'I haven't committed any offence': ACT leader
ACT leader John Banks says he has not committed "any offence" after protesting his innocence in a private prosecution at the Auckland District Court today over political donations.
Banks faces a charge of filing a false electoral return following his failed 2010 bid for the Auckland City mayoralty.
In court today, Banks' lawyer, David Jones QC indicated his client would defend the charge because the prosecution was flawed.
Banks was forced to stand in the dock during proceedings and was not allowed to formally enter his not-guilty plea to the charge until a plea inquiry hearing on May 30.
Outside court, Banks said he took the allegations against him seriously, as his appearance at court proved.
"No-one is against [sic] the law," he said.
"I've been summonsed to appear today. I will defend the charge because I haven't committed any offence," Banks said.
He added that he was "not fearful of any of this" and took a stab at the informant, Graham McCready, labelling him a "convicted criminal".
Banks would not comment further on the allegations made against him.
The unusual prosecution was brought by retired accountant McCready who also made several applications in Wellington in December, including disclosure of an electoral document and disclosure from police.
Banks challenged the validity of the summons.
When the case was first called at the Wellington District Court in December, Judge Jill Moss told McCready the court had no jurisdiction to hear anything about disclosure of information by police, and he would have to go to the ombudsman over Official Information Act requests.
She pointed out he had been sent letter telling him that.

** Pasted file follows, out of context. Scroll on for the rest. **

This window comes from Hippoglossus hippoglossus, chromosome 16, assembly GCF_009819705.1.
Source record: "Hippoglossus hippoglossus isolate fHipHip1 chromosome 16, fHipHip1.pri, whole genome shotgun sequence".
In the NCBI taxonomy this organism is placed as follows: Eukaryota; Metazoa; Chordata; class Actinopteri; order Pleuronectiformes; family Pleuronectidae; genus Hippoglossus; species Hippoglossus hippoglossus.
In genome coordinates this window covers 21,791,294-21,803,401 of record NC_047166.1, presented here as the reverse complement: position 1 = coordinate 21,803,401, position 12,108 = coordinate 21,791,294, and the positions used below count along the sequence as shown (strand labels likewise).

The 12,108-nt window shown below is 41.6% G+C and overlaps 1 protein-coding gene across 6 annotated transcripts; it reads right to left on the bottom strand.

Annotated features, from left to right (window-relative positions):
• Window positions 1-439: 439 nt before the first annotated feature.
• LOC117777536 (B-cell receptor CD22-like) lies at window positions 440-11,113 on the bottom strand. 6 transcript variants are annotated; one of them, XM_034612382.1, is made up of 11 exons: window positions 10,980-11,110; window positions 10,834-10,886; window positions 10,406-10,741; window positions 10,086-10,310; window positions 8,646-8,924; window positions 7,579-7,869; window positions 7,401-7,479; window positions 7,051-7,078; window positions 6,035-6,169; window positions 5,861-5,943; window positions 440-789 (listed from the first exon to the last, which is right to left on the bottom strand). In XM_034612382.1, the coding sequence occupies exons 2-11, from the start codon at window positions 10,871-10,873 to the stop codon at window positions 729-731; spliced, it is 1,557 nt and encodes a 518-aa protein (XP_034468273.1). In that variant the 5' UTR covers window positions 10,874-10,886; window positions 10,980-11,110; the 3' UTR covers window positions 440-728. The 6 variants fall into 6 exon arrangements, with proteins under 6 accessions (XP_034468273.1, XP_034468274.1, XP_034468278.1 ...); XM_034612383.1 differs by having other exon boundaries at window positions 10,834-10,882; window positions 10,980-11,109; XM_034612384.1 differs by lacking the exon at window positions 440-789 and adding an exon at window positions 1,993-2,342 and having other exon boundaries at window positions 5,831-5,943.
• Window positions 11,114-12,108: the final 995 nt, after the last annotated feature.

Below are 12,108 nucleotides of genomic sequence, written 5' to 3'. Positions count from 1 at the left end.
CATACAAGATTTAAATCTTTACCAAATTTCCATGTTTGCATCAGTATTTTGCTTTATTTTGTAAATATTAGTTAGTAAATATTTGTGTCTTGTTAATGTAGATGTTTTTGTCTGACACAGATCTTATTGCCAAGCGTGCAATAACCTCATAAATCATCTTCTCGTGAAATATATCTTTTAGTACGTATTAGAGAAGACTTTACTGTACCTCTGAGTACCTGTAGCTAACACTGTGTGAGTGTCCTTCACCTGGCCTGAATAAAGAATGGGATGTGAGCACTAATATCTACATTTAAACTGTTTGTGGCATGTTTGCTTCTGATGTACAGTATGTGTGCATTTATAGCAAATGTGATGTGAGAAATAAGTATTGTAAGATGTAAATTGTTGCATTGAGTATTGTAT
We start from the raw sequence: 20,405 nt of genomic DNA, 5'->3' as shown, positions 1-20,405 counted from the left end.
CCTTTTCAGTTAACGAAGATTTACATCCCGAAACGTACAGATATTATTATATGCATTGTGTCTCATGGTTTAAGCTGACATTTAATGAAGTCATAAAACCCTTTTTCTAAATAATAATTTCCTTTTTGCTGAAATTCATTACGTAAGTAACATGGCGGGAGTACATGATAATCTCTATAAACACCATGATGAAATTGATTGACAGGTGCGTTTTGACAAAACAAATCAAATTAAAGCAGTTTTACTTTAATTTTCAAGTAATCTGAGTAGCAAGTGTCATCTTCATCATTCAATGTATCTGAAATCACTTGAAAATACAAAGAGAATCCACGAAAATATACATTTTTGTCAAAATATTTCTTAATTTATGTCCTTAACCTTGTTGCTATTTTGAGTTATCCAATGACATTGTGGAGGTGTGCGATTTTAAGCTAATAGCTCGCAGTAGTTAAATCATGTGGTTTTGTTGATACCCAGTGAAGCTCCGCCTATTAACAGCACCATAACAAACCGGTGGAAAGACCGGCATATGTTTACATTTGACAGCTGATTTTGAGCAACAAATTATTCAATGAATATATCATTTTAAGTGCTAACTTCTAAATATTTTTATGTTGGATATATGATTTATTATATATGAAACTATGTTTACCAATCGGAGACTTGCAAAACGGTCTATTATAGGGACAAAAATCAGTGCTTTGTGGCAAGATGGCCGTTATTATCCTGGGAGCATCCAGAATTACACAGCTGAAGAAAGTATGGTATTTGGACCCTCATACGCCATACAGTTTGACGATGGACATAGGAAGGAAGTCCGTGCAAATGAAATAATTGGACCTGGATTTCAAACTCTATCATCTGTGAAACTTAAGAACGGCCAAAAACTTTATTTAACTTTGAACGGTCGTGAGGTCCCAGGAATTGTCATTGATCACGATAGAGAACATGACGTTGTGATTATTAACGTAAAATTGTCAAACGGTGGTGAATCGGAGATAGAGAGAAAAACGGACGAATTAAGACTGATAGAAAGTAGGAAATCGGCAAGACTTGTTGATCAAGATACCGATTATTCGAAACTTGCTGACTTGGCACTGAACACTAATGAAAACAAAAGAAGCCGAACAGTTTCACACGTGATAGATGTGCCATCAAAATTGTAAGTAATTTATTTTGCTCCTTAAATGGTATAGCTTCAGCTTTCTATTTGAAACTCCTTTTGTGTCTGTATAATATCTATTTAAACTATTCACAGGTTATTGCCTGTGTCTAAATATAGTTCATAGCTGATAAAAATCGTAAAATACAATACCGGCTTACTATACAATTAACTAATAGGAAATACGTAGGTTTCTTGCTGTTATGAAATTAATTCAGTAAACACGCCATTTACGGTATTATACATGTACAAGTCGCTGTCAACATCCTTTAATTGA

However, Judge Moss was not willing to withdraw the information against Banks.
The application was first laid in Auckland, which is why Banks was summoned there today.
Court documents show that Banks was charged that on or about December 9, 2010 he knowingly filed a false return for the Auckland 2010 Super City election.
The offence carries a maximum penalty of two years in prison.
Internet mogul Kim Dotcom said he gave Banks $50,000 in two $25,000 cheques toward the end of his 2010 Auckland mayoralty campaign. Police files revealed Banks was also handed a $15,000 cheque by Sky City executives in a branded envelope.
All three donations were listed as anonymous.
Police at the time investigated the donations but said that there was not enough evidence to prosecute Banks.
McCready, who was convicted of filing false tax claims in 2009, previously brought a private prosecution after Labour MP Trevor Mallard had an altercation in 2007 with National MP Tau Henare.
Mallard was convicted of fighting in a public place and ordered to pay $500 to a drug and alcohol programme.